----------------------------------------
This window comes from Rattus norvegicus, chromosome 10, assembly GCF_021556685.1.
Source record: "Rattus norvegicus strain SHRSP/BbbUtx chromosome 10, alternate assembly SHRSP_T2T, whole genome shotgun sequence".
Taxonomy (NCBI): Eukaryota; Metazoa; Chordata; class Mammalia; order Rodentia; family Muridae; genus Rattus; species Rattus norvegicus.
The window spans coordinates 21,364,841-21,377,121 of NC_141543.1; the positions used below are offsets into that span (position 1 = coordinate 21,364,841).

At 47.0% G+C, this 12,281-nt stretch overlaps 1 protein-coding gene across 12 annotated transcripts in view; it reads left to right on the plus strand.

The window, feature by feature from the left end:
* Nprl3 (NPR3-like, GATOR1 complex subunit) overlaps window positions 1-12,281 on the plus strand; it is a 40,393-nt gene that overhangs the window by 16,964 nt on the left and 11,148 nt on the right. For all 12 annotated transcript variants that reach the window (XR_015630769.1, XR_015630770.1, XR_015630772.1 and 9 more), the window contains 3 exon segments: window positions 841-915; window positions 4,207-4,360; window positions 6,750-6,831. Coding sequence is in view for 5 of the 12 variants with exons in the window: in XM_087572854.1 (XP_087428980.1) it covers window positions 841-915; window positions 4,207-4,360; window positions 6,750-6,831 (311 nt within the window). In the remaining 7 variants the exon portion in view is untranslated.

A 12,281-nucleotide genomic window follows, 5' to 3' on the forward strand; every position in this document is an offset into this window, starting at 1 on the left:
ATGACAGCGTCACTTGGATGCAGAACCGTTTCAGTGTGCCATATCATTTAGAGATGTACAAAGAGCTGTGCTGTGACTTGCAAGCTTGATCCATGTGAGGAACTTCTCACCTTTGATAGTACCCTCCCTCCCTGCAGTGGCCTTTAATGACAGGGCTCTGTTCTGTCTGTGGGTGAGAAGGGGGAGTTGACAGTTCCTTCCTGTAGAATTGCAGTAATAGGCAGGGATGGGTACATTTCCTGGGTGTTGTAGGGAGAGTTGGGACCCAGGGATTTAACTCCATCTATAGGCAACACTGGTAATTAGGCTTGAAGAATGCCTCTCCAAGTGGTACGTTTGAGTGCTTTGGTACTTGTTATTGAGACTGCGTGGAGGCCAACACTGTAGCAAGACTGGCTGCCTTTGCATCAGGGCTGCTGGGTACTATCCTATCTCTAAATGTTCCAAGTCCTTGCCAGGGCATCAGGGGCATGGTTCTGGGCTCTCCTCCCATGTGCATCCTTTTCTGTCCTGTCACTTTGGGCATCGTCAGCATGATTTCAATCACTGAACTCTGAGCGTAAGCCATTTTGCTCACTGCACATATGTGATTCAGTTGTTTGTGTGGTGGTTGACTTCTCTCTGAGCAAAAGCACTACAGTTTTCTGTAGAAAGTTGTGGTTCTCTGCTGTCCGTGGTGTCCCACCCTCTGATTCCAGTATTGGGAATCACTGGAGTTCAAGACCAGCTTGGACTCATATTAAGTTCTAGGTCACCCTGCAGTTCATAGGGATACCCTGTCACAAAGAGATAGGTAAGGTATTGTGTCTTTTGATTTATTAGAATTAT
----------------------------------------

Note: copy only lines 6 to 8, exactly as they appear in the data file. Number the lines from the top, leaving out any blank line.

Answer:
The window, feature by feature from the left end:
* Nprl3 (NPR3-like, GATOR1 complex subunit) overlaps window positions 1-12,281 on the plus strand; it is a 40,393-nt gene that overhangs the window by 16,964 nt on the left and 11,148 nt on the right. For all 12 annotated transcript variants that reach the window (XR_015630769.1, XR_015630770.1, XR_015630772.1 and 9 more), the window contains 3 exon segments: window positions 841-915; window positions 4,207-4,360; window positions 6,750-6,831. Coding sequence is in view for 5 of the 12 variants with exons in the window: in XM_087572854.1 (XP_087428980.1) it covers window positions 841-915; window positions 4,207-4,360; window positions 6,750-6,831 (311 nt within the window). In the remaining 7 variants the exon portion in view is untranslated.

A 12,281-nucleotide genomic window follows, 5' to 3' on the forward strand; every position in this document is an offset into this window, starting at 1 on the left: